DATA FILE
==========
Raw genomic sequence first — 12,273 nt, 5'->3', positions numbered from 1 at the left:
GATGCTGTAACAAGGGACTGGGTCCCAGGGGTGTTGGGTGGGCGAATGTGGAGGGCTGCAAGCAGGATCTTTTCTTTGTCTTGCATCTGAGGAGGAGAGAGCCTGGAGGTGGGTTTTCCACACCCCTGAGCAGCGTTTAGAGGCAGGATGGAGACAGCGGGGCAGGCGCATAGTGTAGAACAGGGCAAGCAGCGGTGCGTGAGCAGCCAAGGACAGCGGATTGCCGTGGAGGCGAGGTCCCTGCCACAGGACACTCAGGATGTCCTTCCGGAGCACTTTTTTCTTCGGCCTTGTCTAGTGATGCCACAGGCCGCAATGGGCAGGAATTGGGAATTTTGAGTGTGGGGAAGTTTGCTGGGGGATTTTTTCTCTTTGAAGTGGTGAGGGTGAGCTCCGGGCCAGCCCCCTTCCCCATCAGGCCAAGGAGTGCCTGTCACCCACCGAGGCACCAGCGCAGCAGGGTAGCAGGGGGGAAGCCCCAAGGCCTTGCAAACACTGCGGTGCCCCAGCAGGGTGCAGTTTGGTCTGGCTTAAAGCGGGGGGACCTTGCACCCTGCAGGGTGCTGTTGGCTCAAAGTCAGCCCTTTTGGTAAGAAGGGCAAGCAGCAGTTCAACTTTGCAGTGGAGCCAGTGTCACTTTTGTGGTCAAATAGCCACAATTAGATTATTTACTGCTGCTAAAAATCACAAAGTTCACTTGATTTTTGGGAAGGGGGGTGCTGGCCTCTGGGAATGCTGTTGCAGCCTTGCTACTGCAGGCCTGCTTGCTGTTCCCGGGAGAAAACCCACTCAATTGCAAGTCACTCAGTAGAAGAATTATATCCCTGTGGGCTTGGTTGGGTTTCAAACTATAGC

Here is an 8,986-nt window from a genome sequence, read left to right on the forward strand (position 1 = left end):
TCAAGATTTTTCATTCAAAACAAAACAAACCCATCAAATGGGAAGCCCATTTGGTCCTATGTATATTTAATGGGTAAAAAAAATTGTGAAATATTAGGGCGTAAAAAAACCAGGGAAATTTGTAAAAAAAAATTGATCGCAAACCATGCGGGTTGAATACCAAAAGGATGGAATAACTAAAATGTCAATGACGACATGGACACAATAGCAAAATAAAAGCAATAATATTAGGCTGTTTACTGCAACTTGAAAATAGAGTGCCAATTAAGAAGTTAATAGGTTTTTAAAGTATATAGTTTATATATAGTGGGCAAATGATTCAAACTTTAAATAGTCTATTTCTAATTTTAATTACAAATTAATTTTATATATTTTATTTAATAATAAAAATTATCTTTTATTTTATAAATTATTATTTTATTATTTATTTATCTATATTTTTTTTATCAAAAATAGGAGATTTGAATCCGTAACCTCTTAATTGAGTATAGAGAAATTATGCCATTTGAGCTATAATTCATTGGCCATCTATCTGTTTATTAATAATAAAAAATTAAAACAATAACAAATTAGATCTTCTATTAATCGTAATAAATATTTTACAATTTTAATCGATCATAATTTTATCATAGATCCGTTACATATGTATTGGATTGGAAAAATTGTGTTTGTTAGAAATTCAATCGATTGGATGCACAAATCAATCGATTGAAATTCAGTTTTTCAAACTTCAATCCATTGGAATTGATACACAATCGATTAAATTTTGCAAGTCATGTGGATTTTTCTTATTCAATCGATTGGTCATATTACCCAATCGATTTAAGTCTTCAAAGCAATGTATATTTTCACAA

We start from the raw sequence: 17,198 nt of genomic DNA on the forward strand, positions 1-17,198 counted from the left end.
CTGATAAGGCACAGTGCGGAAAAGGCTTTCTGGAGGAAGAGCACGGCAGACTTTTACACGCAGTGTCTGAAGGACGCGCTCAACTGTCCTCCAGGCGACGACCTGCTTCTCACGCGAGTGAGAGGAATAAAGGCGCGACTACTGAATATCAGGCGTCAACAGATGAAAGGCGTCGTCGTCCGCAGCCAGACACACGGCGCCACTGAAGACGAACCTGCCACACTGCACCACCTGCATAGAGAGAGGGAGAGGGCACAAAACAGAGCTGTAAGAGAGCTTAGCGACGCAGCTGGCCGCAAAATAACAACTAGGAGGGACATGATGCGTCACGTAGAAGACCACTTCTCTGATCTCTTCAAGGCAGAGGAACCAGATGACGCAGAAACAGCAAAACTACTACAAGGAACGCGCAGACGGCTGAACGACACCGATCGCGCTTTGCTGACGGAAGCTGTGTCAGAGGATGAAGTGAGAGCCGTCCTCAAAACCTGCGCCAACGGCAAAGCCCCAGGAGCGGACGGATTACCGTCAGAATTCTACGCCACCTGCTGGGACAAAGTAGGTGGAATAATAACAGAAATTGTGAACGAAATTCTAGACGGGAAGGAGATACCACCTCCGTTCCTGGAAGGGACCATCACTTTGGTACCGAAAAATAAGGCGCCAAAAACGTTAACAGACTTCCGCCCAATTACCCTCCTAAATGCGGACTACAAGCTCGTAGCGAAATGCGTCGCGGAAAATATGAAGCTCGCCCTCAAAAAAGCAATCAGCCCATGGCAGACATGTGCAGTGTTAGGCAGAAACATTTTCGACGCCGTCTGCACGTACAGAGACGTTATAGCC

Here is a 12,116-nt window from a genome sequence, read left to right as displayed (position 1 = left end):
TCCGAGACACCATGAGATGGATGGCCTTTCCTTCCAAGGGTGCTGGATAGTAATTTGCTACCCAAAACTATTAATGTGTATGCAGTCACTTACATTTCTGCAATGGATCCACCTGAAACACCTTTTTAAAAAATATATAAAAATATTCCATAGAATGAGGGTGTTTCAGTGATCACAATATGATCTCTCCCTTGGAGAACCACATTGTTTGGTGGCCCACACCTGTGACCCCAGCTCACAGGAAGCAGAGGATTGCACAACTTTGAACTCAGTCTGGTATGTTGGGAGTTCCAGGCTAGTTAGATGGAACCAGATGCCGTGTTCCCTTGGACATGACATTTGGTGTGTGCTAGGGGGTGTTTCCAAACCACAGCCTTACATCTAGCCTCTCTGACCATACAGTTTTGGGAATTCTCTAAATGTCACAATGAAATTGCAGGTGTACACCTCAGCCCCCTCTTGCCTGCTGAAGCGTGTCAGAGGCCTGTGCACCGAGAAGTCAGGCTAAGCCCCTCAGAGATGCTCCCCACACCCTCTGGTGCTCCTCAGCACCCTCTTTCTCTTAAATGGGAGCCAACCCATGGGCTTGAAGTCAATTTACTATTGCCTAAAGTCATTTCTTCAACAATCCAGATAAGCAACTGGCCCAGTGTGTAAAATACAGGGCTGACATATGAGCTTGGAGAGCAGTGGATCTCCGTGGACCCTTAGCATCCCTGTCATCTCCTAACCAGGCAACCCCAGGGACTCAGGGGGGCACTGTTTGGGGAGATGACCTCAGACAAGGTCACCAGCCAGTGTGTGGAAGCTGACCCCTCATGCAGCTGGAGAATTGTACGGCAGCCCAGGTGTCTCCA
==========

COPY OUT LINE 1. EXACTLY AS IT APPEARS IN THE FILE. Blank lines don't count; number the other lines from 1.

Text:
Raw genomic sequence first — 12,273 nt, 5'->3', positions numbered from 1 at the left: